One of the many things we love to do is visiting the projects that our customers have been working on. This particular build a few miles away in Blaenffos (pronounced Bline-force for our non-Welsh speaking readers) is so interesting that three of us from the office managed to find suitable excuses to visit it earlier this month.
Debbie and Julian are building a load-bearing one and a half storey strawbale home inspired by traditional Welsh longhouses on their permaculture market garden site. Having strawbale load-bearing walls means that the walls are literally made from stacked strawbales held together by just the hazel rods (spiked through the bales) and the occasional piece of industrial plastic strapping tying the foundation plates and wall plates together.
The strawbale walls were built under a temporarily hovering roof by a team of people learning about strawbale building with Strawbuild.org then, after the walls had been built, the roof was gently lowered on to the straw walls – which, no matter how much the theory shows and the experienced Strawbuild team team tell you will be absolutely fine, must have been a relief when it all went to plan.
The walls and floor sit on a foundation of pea gravel stuffed tyres placed at regular intervals under the exterior walls and under the middle of the long house floor.
We caught up with Debbie and Julian after the course while they were continuing the work on finishing the interior walls with clay. We were interested to learn that most of the materials for the build had been sourced locally. Even the straw for the walls came from a farm just a few miles away and were some of the most densly pack bales that the Strawbuild team had ever worked with – great for thermal insulation!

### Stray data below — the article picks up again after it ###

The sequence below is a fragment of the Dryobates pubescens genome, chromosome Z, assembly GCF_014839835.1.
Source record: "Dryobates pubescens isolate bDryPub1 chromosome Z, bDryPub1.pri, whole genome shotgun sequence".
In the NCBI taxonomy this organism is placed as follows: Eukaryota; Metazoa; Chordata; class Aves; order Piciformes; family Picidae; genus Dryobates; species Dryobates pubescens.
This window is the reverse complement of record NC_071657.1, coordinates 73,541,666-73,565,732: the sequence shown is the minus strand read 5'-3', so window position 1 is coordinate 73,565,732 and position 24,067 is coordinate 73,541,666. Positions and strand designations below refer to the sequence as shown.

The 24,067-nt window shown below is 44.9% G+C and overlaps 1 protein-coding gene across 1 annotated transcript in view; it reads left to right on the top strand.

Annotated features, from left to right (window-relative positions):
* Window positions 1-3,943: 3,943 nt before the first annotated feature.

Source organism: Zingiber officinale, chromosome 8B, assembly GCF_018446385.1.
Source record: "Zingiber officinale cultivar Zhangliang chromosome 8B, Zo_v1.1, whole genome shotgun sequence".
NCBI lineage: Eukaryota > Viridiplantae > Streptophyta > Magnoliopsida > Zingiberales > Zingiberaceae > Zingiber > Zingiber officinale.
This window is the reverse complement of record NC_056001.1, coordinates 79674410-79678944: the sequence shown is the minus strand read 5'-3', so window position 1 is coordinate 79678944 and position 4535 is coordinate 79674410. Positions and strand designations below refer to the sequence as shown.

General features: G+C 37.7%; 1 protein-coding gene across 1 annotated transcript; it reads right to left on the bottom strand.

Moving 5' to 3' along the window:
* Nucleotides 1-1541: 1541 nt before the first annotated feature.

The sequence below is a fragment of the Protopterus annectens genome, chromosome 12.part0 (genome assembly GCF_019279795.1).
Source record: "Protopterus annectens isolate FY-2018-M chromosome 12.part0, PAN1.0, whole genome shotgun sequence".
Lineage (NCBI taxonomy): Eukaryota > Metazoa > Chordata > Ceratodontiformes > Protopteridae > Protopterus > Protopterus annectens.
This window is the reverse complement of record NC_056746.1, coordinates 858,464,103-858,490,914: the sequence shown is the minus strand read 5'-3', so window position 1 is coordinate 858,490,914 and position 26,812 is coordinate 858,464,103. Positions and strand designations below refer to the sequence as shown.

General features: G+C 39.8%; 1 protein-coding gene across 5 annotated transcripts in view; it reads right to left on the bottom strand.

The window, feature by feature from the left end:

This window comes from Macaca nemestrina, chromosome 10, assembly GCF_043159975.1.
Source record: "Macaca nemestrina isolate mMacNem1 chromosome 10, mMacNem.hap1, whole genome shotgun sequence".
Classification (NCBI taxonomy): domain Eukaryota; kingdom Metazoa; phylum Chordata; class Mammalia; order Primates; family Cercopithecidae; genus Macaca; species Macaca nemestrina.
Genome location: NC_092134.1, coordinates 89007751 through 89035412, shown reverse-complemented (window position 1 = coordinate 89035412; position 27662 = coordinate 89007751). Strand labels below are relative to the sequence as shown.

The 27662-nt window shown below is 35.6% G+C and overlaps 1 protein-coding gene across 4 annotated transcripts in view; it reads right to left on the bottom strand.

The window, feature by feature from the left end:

The clay for the walls came from the market garden site and was working well mixed with the straw to make a natural clay render for the walls. The clay from their site has a fair amount of fine sand in it which is wonderful news for the team as a plaster for this type of build would typically need a mix of 80% sand to 20% clay before being applied to the wall by hand.
Later coats of plaster will include chopped straw mixed with the clay. The final wall finish they are unsure of at the moment, some walls may be finished differently to others, possibly clay, possibly lime, possibly a clay lime mix …
One thing that will be true of the final finishes for the internal and external walls is that it will be breathable. Straw is a breathable material – it allows moisture and air through it – therefore what ever is put on top of the straw needs to be breathable too. If it is sealed by a non-breathable material it will eventually start to rot.
There are a couple of great finishes that Debbie and Julian could use that will look fabulous and keep their walls breathable. Lime putty mixed with water to make a limewash adding pigments for colour – this has the added benefit of closing up fine cracks in the plaster that may appear over time, they have a self-healing effect as the lime carbonates. Alternatively Earthborn claypaint would also keep the interior walls breathable, they have the advantage of coming in ready mixed colours or adding pigments to the white claypaint and because the paint is so thick it hides fine cracks.
When it comes to insulating the roof and floor Debbie and Julian have already chosen Thermafleece Cosywool for it’s breathable as well as it’s insulative and natural properties.
We’ll catch up with Debbie and Julian again soon when they are putting the final finishes on their walls to see exactly what breathable surface they go for. If you can’t wait until then to find out how they are getting on be sure to follow them on facebook at FreshVeg Blaenffos.